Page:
Tell us about your career path. How did you get into this field? Was it purposeful or by accident?
There is always a certain amount of serendipity in any career path. I am lucky when I look back over my career because I could not be where I am at without each of the building blocks. First, I am lucky that I actually work in an area that I studied in college and now ultimately teach! I definitely am a better researcher and educator because I have been on the buy side (Microsoft), sell side (RR Donnelley/Modus Link) and the consulting side of outsourcing (Accenture and Supply Chain Visions). Being able to see the world of sourcing and outsourcing from all three perspectives definitely enables me to see the bigger picture of how people buy and sell from a different angle. I don’t think I would have been able to do the work I am doing on Sourcing Business Models and the Vested model if I had not actually lived and breathed in all three roles.
Would you follow that same path again if you had the choice?
Yes, most definitely! But you have to realize I never planned out the path, it just kind of evolved and I am where I am at today because of that path.
What has been the single most significant development to impact your profession or area of business during your career, and why? Do you feel being a woman had an impact on this development?
Globalization is probably the most important development, because it meant that sourcing and supply chains had to work efficiently worldwide all the time. For me personally, our research at the University of Tennessee (UT), which was funded by the Air Force, studied the most successful aspects of global sourcing relationships and led to development of the Vested sourcing business model
, six books and comprehensive courseware to spread the word on the Vested model of collaboration for win-win relationships.
On the second question – the impact of being a woman – probably had little to no impact on globalization. It’s not really a gender thing except there is still a lack of female involvement in top-level sourcing businesses – although that is changing. Every year we are graduating more women from our undergrad and grad supply chain programs at UT. It is just a matter of time before these wonderful women work their way to the top.
Similarly, what one factor has most profoundly changed the way you personally work since your first day in your first job?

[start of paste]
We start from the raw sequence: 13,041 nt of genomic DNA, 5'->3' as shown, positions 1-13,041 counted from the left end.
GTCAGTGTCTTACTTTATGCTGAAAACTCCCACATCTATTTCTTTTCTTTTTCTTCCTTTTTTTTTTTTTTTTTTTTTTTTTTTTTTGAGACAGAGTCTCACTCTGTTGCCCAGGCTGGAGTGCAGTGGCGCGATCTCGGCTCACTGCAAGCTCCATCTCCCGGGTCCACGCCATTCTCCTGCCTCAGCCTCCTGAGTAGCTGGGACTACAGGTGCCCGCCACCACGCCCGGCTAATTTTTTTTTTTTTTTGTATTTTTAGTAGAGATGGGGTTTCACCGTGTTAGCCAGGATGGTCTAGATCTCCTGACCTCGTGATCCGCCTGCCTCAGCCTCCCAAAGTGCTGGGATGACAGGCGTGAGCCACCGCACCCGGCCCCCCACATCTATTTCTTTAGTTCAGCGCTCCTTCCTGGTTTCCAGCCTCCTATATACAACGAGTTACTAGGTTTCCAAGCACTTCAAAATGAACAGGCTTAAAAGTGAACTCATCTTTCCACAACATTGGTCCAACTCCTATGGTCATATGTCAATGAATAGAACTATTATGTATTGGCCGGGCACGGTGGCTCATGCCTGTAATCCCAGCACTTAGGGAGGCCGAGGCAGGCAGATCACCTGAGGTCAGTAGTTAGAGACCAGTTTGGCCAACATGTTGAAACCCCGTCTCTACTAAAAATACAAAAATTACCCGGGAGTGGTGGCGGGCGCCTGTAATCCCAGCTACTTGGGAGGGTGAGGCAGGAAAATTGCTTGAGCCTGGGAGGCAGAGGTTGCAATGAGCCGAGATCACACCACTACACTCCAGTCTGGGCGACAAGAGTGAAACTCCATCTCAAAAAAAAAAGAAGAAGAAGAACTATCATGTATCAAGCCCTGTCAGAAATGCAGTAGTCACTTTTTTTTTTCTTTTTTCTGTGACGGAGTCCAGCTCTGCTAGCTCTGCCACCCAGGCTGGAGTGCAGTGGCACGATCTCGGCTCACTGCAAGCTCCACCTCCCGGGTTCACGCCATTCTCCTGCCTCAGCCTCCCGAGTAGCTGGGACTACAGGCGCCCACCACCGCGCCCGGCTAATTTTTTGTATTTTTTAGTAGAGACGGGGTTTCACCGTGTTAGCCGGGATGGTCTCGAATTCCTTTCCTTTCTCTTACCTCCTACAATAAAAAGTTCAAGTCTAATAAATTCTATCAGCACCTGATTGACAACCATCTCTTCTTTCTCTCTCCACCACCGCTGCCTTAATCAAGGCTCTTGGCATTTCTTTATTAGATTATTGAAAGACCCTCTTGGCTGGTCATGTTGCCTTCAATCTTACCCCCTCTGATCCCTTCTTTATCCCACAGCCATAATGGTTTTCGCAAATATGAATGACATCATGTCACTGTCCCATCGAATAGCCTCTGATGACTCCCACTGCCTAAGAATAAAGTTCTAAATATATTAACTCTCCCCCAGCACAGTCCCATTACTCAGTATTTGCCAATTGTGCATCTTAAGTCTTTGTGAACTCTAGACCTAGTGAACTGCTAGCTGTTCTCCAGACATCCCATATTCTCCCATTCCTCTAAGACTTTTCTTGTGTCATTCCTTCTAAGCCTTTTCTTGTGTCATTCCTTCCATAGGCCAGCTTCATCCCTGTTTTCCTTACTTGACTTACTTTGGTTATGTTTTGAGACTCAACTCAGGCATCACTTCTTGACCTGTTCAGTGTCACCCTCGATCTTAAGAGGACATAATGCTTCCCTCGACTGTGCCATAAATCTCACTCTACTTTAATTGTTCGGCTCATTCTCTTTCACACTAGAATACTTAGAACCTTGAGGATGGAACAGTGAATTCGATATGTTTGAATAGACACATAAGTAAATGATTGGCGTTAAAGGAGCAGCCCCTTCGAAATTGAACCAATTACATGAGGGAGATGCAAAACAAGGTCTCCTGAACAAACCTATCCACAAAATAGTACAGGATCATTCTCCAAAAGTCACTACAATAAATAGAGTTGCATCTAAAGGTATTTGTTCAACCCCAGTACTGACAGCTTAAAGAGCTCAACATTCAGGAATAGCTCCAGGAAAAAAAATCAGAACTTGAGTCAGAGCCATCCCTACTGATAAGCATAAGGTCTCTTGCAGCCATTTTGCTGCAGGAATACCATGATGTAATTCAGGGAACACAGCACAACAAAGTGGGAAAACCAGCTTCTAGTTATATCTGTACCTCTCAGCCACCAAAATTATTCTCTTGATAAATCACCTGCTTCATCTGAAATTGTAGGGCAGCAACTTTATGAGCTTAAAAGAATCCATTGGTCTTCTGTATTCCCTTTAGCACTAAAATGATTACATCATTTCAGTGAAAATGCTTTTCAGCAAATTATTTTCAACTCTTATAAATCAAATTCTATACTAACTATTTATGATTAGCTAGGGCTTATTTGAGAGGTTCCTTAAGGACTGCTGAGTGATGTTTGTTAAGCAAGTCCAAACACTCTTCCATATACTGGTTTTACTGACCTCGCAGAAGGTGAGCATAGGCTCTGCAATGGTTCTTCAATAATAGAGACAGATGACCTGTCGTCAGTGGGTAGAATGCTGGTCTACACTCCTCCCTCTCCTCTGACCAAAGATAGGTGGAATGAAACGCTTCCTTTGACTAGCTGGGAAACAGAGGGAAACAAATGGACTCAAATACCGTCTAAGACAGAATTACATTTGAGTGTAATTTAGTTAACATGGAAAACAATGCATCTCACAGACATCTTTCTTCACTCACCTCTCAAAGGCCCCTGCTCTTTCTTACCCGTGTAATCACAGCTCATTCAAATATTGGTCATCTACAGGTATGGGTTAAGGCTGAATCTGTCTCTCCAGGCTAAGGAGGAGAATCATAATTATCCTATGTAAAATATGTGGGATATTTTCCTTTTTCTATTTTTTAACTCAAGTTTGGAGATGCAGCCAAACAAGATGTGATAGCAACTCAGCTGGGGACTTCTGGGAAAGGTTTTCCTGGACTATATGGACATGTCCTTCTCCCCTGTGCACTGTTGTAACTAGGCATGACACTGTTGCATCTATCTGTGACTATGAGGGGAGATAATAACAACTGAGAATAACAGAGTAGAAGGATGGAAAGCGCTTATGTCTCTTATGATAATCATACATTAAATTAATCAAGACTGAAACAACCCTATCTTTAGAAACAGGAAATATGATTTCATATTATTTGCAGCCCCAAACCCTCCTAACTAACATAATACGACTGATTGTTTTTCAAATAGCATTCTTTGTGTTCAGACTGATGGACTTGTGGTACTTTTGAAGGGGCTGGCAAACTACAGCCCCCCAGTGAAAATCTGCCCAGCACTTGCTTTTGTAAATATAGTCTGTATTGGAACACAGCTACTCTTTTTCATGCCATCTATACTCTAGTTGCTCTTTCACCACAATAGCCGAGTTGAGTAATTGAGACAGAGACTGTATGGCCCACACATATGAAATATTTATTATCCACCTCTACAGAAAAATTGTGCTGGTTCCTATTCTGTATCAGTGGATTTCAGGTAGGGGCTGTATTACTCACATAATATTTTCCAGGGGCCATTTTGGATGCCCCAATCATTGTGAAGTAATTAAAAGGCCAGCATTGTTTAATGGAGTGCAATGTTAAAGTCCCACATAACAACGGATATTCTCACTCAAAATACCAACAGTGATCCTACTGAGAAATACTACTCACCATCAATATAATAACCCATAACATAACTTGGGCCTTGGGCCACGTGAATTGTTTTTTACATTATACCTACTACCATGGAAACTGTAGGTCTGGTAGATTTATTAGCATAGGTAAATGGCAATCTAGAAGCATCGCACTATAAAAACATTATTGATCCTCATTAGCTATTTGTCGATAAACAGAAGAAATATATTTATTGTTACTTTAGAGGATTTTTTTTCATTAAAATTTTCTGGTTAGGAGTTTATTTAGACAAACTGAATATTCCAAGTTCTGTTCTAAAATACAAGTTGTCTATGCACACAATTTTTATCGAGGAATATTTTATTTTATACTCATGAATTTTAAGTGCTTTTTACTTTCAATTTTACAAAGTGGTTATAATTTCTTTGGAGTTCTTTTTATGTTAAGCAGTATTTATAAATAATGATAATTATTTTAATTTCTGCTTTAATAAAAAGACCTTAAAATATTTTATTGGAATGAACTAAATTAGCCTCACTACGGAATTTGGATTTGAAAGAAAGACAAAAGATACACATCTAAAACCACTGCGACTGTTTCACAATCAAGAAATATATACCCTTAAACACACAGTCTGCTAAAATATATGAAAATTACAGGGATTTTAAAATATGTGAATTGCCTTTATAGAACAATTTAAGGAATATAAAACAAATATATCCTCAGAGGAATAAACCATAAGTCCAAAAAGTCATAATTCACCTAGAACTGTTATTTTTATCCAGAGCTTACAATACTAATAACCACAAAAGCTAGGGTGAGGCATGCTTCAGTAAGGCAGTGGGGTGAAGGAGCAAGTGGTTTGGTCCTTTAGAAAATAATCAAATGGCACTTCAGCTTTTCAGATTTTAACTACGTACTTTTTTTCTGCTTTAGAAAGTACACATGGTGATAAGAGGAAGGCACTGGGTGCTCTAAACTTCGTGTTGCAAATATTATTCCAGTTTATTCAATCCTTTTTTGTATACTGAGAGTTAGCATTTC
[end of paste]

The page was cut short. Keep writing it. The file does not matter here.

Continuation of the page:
Personal computers and the internet have radically changed the way we work. The good news is that I have had a PC from my earliest college years, even though it was Lotus 1-2-3, Word Perfect and Harvard Graphics. But seeing the progress and the ability to have instant communication and real-time data analysis is truly amazing. I can’t wait to see what the next 10 years brings!
What’s the biggest challenge facing your industry today – and how would you solve it?
and the political era of Donald Trump represent a challenge to globalization that will require new approaches to collaboration and instilling trust, which I believe makes the Vested business model more vital and necessary than ever. Regardless of whether or not you like the outcome of these decisions, they will have a lasting impact on globalization.
How do you define success?
Success is a true win-win solution to just about anything. One-plus-one really does equal more than two! I personally enjoy winning with others because the celebration is so much more fun. Whether a win-win is collaborating with a co-author on a book or seeing buyers and suppliers applying the Vested model and having amazing success, seeing the power of true collaboration at work makes me smile.
What do you think are the best characteristics of a strong leader?
I believe the characteristics of a strong leader include perseverance, endless communication of the common group goal larger than yourself, and the willingness not be afraid to try new things.
What do you consider to be your greatest achievement career-wise?
Having the opportunity to teach the benefits of collaboration and relational contracting has been life changing for me. It was fun to have “a real job” as a practitioner, but it’s really fun to educate others and see the impact one can have on our research and teaching. Developing the Vested sourcing business model and seeing it grow as a movement has been very rewarding.
What’s your biggest (as yet) unfulfilled ambition – and are you going to achieve it?
Through my research at UT, I have truly come to love writing books. One day I want to try to tackle a non-fiction book. I have no clue what the topic will be, but I am sure it will just come to me when the time is right.
Do you think it’s possible to “have it all,” e.g., career, family, etc., and be successful everywhere? How do you make it work?
I think that depends on how you define success and set expectations with yourself and others. Regardless – it takes a balancing act.
Finally, what piece of advice would you give to young women starting their careers in the field of sourcing, outsourcing and procurement?
I love some advice I got from an executive when I was a college student: Everything you do that is new is a pilot or draft. Calling something a pilot or draft gives you permission to get feedback and fail. And you can only get better with feedback and trial and error.
I would also say don’t let anyone tell you that you can’t and be ultra-prepared when you go into meetings with higher-ups so you can shine.
Read more of Kate Vitasek's ingisht into the sourcing world.